The vision for all nations, including Egypt, is reaffirmed. The movement from all nations, to Israel, to a remnant of Israel, to finally just one man, Jesus Christ, Who alone acts to redeem the world, is the basis for building the new people of God, the church of Jesus Christ, which then preaches the gospel to all nations. This culminates in the fulfillment of the original promise to Abraham to bless all nations, which is realized in Rev. 7:9, where John sees men and women from every tribe, tongue and people worshipping before the Lamb. Most of you know what a chiasm is – we see this with Abraham. He leaves his land, his relatives, and his father’s house. And then from the faith of Abraham, God brings forth the blessing – blessing Abraham, then bringing forth a great nation, and finally all nations will be blessed through him. Well, the Genesis text is mirroring and laying the tracks for the great chiasm of redemption. All nations will be redeemed, beginning with Israel, then a remnant of Israel, then one man, Jesus Christ, then the church, and ultimately all nations. Jesus becomes the new Israel and the new Moses. He comes out of Egypt as the new Israel. Then, just as Moses was faithful as a servant over his house, so Jesus Christ is faithful over His house, but as a Son rather than a servant. So, the Passover-Exodus narrative prefigures the deliverance and sacrifice of Christ himself. He is the spotless lamb Whose blood is shed for the redemption of the world. He comes out of Egypt, He lays His life down, and is the final sacrifice. And through that one sacrifice, He leads His peoples out of the bondage of sin and, in the process, redeems the world! Jesus is the great deliverer, the Passover Lamb sacrificed for our exodus out of the land of slavery. As Jesus said just before the famous John 3:16 passage, “For just as Moses lifted up the snake in the desert, so the Son of Man must be lifted up so that everyone who believes in Him may have eternal life.” Jesus is the High Priest and the Sacrifice, the Paschal Lamb and the Deliverer, the Victim and New Moses. Col. 2:15 says, “He disarmed the powers and authorities, making a public spectacle of them, triumphing over them through the power of the cross.” We find John weeping in Revelation 5 because no one was found worthy to open the scroll and break the seal, unfolding the history of redemption. Then one of the elders says to John, “Do not weep! See, the Lion of the tribe of Judah, the Root of David, has triumphed. He is able to open the scroll and its seven seals.” John looks up to see the Lion, and what does he see? He sees a Lamb, looking as if it had been slain. You see, the power of the Lion is in the Lamb. He is both Sacrifice and Deliverer!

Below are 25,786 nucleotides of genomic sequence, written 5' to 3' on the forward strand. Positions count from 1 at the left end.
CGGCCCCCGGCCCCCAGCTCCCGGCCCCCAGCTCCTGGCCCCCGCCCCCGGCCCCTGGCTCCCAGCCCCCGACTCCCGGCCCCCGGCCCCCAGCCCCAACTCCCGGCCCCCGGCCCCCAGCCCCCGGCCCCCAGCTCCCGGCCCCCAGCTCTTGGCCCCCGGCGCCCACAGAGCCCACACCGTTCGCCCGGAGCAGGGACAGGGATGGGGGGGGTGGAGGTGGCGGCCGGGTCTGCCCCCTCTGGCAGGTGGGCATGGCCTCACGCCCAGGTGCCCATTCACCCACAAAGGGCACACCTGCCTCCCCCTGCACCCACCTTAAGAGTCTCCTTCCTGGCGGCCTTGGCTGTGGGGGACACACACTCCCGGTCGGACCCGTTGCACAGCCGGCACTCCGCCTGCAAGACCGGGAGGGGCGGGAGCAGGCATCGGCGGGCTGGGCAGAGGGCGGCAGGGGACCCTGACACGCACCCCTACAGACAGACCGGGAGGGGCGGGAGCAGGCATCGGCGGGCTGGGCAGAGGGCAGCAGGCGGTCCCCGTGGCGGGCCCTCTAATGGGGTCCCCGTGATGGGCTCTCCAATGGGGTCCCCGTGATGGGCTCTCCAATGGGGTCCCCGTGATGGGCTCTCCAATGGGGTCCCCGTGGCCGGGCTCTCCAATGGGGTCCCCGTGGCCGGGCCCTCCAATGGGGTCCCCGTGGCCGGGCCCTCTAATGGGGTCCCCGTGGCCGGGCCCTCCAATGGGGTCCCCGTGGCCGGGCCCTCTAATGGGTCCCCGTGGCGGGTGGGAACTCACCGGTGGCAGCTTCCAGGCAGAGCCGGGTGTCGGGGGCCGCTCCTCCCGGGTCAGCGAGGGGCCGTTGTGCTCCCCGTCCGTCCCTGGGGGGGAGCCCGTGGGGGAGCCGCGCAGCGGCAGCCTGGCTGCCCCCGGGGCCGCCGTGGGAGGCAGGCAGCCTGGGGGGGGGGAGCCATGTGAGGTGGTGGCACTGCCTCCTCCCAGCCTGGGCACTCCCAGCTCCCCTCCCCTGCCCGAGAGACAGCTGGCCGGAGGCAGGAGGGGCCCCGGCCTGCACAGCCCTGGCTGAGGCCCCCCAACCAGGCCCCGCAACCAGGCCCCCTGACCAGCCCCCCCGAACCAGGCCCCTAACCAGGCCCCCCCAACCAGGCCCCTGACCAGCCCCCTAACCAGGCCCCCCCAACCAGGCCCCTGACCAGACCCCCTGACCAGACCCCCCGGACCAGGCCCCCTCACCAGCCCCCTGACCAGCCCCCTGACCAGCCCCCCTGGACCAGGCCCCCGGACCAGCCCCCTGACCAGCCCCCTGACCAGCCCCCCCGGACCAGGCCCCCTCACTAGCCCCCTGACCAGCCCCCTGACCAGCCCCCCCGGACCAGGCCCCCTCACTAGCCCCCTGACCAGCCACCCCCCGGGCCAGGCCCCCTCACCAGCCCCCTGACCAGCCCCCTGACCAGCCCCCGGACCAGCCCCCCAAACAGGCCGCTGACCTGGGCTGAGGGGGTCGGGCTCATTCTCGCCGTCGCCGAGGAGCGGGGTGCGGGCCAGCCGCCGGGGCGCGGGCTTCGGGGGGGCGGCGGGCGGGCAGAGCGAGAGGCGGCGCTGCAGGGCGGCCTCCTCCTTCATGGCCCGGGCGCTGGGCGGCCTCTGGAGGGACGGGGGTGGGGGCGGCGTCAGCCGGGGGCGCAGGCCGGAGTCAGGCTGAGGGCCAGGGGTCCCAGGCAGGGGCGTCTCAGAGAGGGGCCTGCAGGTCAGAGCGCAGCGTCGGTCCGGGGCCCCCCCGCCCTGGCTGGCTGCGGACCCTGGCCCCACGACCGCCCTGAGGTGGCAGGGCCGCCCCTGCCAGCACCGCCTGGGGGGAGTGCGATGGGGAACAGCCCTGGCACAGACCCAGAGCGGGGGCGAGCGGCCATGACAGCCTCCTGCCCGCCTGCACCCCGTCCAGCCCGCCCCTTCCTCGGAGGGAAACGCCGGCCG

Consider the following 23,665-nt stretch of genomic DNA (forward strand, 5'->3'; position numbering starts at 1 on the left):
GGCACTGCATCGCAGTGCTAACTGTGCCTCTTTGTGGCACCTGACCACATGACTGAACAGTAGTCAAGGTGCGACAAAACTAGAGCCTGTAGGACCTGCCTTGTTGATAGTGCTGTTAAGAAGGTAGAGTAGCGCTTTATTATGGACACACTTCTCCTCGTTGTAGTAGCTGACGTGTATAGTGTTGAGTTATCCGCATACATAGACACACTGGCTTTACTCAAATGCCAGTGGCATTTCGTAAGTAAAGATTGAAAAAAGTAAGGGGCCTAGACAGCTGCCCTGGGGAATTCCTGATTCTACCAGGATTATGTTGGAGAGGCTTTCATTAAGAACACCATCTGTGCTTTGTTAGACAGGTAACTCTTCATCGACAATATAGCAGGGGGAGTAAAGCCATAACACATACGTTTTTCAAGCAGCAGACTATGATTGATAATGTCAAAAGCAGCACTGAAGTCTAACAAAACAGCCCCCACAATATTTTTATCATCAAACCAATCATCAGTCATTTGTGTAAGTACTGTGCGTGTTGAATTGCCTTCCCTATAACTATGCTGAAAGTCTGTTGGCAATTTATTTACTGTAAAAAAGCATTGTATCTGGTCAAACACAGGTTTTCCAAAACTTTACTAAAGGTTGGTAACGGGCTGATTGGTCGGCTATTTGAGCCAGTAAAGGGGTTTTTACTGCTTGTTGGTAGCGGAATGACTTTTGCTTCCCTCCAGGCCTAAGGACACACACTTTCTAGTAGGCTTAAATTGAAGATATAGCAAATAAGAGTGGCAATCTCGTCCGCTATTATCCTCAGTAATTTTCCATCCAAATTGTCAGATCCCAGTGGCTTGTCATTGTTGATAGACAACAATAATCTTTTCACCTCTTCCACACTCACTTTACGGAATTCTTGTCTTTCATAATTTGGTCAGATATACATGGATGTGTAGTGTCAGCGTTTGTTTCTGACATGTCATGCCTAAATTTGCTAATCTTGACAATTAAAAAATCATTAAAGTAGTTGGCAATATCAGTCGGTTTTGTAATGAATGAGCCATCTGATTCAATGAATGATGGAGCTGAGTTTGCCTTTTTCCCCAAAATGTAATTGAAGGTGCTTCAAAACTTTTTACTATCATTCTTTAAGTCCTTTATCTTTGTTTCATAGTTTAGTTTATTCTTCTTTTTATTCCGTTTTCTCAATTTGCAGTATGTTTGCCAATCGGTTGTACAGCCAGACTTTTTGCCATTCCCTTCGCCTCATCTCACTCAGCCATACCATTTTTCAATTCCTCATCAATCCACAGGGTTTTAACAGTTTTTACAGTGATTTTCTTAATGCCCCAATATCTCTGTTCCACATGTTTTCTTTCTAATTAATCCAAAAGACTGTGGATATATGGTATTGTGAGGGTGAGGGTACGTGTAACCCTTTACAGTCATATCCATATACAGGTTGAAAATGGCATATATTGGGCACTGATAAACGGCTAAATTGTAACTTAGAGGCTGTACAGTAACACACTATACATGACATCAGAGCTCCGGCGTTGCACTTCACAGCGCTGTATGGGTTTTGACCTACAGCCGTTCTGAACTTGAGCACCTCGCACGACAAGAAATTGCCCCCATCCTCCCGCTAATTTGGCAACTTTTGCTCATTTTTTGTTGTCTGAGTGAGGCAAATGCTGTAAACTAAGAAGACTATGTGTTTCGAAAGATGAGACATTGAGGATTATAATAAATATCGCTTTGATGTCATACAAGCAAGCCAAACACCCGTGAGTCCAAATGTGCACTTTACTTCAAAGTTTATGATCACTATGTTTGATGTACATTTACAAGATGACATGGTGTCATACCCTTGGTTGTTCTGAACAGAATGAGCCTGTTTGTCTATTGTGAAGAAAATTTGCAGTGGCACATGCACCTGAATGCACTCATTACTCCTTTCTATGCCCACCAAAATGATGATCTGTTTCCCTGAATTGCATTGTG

What does this mean for us? This helps us to see the gospel through a more missional lens. We are participants with God Himself in this grand plan to redeem the world. It is the church of Jesus Christ that stands between the central act of redemption and the fulfillment of God’s promise to Abraham to bless all nations. We are to embody the good news of the gospel for a world that clings to a false narrative. You see, once we lose the grand narrative and the great stream of redemption and the eschatological hope toward which we are all moving, we become tone deaf when God summons us. The world seems to believe that this life is all that there is. The only eschatology that they have is their own retirement. The glorious eschaton has been replaced by a good IRA and a golf course. Today, hope for a happy retirement has replaced the entire eschatological hope of eternity. The great tragedy of this world is that they live in a very small universe – a thimble sized universe. We have the joy and privilege of proclaiming through word and deed that God is redeeming the world. The great tragedy in the church today is that we have decoupled the church from the mission of the church. We go to church for our own fulfillment rather than to engage with God’s great redemptive plan. This, after all, is what it means to be elected by God: not to revel in our being saved but instead to bring the gospel to the world. We have a great message: the Triune God is putting an end to sin. He will crush all rebellion. Human trafficking will finally be overturned. Broken lives will be made whole. The first will be last, and the last first. God will speak the final word. All injustice will be righted. Every tear will be wiped away! The glorious banquet will be served. The door of the Father’s house will be flung open! Satan, the roaring lion, will be silenced. Death will be vanquished, the nations will be redeemed, and God will be all in all.